This is all by de­sign. “The ar­chi­tec­tural en­vi­ron­ment and the en­gi­neer­ing icons we have here are to in­spire peo­ple—it’s im­por­tant,” said Dyson when I asked about the im­pres­sive eye candy. But in­no­va­tion isn’t just born out of an In­sta-wor­thy work­space, even if this is a Mil­len­nial hot­bed. (The av­er­age age of em­ploy­ees is just 26.) “I pre­fer naïveté to ex­pe­ri­ence,” he said. “Ex­pe­ri­ence means you tend to know why you can’t do some­thing. If you want to do some­thing dif­fer­ent, that’s where the naïveté helps: You don’t know it can’t be done.”

I went to lunch with one of the “bright young peo­ple” Dyson re­ferred to. Twenty-five-year-old de­sign engi­neer Elise Fairholm is an On­tario na­tive who stud­ied me­chan­i­cal en­gi­neer­ing at the Uni­ver­sity of Water­loo be­fore join­ing Dyson. Since child­hood, she has had an un­bri­dled cu­rios­ity about how things work. In fact, her first pro­ject at the com­pany was work­ing on the Su­per­sonic proto­types: tweak­ing fil­ters and test­ing func­tion­al­ity, in­clud­ing the (re­ally cool) mag­netic-at­tach­ment styling tools that never get too hot to touch. “It’s quite open here,” she said of the free­dom to ex­plore con­cepts. “There’s a lot of time to play around with things un­til you get it right. James wants peo­ple to strive for the best that they can do.”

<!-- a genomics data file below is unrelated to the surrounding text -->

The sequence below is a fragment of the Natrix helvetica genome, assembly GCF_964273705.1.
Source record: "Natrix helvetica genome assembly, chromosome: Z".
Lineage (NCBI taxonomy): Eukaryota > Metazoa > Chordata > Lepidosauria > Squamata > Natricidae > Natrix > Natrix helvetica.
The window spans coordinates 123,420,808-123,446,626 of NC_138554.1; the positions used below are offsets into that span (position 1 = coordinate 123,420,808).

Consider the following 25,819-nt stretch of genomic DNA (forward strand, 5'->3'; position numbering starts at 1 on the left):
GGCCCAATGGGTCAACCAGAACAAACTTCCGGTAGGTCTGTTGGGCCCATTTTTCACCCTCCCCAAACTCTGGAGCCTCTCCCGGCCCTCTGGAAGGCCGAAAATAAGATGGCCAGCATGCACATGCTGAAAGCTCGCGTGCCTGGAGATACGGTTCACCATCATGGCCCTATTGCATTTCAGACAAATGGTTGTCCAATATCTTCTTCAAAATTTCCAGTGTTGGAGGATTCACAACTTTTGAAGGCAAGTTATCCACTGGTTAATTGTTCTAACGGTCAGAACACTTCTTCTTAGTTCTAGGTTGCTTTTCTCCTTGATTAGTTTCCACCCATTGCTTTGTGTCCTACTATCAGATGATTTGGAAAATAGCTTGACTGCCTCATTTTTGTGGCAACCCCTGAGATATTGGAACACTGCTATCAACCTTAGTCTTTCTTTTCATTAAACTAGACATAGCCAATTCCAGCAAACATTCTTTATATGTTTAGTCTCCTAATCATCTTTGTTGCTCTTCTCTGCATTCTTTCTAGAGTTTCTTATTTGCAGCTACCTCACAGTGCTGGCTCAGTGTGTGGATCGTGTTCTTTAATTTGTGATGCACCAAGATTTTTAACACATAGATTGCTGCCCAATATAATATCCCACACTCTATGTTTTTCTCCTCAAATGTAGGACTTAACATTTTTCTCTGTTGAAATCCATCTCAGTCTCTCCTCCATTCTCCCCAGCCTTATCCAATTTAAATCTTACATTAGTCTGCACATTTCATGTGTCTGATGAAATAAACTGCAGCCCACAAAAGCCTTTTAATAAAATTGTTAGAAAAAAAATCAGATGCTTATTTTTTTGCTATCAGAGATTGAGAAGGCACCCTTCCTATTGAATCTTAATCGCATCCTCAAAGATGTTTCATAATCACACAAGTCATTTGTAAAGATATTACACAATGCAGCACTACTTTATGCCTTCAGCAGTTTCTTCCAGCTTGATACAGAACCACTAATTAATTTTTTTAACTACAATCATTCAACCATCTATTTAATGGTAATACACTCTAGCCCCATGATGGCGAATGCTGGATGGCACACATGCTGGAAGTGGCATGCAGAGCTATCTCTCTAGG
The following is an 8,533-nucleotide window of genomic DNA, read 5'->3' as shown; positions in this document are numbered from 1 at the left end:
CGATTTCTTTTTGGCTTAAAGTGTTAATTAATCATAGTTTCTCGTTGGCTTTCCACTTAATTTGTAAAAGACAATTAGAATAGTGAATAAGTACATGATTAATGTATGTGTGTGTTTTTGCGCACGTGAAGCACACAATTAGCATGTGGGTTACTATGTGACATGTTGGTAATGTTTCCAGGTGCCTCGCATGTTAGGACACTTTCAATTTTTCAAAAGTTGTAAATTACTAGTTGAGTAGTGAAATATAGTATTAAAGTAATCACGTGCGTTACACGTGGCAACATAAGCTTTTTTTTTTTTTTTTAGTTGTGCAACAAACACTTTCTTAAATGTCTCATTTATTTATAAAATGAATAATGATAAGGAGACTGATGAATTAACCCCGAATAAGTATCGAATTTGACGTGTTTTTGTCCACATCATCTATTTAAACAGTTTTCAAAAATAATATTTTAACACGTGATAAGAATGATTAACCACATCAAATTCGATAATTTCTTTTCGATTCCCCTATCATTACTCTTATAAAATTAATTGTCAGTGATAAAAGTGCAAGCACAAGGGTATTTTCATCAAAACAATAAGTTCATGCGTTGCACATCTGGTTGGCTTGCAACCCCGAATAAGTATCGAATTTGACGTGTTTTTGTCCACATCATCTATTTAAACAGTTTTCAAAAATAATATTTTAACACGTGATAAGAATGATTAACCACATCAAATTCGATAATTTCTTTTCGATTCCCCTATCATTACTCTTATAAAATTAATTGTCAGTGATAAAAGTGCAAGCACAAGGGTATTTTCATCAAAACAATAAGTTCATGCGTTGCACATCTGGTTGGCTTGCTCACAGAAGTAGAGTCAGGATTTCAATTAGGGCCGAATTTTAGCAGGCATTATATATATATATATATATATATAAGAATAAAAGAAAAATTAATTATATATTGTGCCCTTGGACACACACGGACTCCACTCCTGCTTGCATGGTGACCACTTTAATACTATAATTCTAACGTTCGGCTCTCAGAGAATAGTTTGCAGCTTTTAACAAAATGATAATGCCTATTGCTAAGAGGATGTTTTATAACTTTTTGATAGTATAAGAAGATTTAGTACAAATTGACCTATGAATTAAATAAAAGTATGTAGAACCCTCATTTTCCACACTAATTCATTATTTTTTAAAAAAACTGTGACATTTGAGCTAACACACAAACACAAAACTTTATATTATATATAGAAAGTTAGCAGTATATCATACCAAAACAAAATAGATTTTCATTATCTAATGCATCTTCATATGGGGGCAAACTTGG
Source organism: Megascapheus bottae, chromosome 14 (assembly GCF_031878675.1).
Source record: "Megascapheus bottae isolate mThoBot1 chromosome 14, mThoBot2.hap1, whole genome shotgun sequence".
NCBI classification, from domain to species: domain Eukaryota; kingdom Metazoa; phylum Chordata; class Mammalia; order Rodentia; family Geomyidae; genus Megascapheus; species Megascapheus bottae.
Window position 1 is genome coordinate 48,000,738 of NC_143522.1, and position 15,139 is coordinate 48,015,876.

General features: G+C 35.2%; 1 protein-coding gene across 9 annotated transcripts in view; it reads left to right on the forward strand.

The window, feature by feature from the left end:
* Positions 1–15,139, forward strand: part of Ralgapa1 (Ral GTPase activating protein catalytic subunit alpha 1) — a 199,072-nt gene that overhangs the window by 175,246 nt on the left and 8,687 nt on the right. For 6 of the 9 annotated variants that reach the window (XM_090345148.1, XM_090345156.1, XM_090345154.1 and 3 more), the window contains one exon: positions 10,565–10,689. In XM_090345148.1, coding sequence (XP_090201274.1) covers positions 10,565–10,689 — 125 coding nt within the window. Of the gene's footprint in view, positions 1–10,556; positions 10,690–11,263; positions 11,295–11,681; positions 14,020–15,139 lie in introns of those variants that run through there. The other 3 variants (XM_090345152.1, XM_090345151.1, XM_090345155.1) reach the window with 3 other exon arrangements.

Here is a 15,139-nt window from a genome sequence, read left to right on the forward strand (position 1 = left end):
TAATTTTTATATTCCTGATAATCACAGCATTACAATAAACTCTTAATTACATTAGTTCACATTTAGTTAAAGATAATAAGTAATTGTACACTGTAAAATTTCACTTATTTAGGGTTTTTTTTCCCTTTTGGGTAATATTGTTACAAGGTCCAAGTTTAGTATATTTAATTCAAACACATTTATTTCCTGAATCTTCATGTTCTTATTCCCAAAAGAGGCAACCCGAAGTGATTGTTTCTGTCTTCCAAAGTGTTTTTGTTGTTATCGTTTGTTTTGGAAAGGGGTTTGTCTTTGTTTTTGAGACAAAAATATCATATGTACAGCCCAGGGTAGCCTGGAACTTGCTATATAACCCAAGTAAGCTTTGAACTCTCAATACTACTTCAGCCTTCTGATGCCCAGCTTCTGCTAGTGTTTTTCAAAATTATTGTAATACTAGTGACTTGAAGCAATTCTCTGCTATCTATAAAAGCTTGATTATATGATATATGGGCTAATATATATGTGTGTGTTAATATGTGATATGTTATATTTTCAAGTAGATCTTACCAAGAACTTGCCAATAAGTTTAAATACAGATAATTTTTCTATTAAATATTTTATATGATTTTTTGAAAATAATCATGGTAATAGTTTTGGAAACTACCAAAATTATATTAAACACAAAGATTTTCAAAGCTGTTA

While there, I also took a trip to Lon­don to meet with su­per­star stylist Akin Konizi, who serves as Dyson’s global hair am­bas­sador. A self-de­scribed per­fec­tion­ist, Konizi was brought in half­way through the de­vel­op­ment process and chal­lenged Dyson to in­no­vate and tweak every­thing from the er­gonomics (the tiny mo­tor of the dryer is in the han­dle, which com­pletely changes the bal­ance and the stress on the wrist) to the weight of the cord. Konizi pushed back on an early is­sue he had with the con­trol but­tons. “Women us­ing this will have good nails; what if they’re too long to make these but­tons work?” he in­quired dur­ing one trial. Dyson changed them.

Reg­u­lar dry­ers have power, but not fo­cus. This is prob­lem­atic be­cause hair gets blasted ev­ery­where, h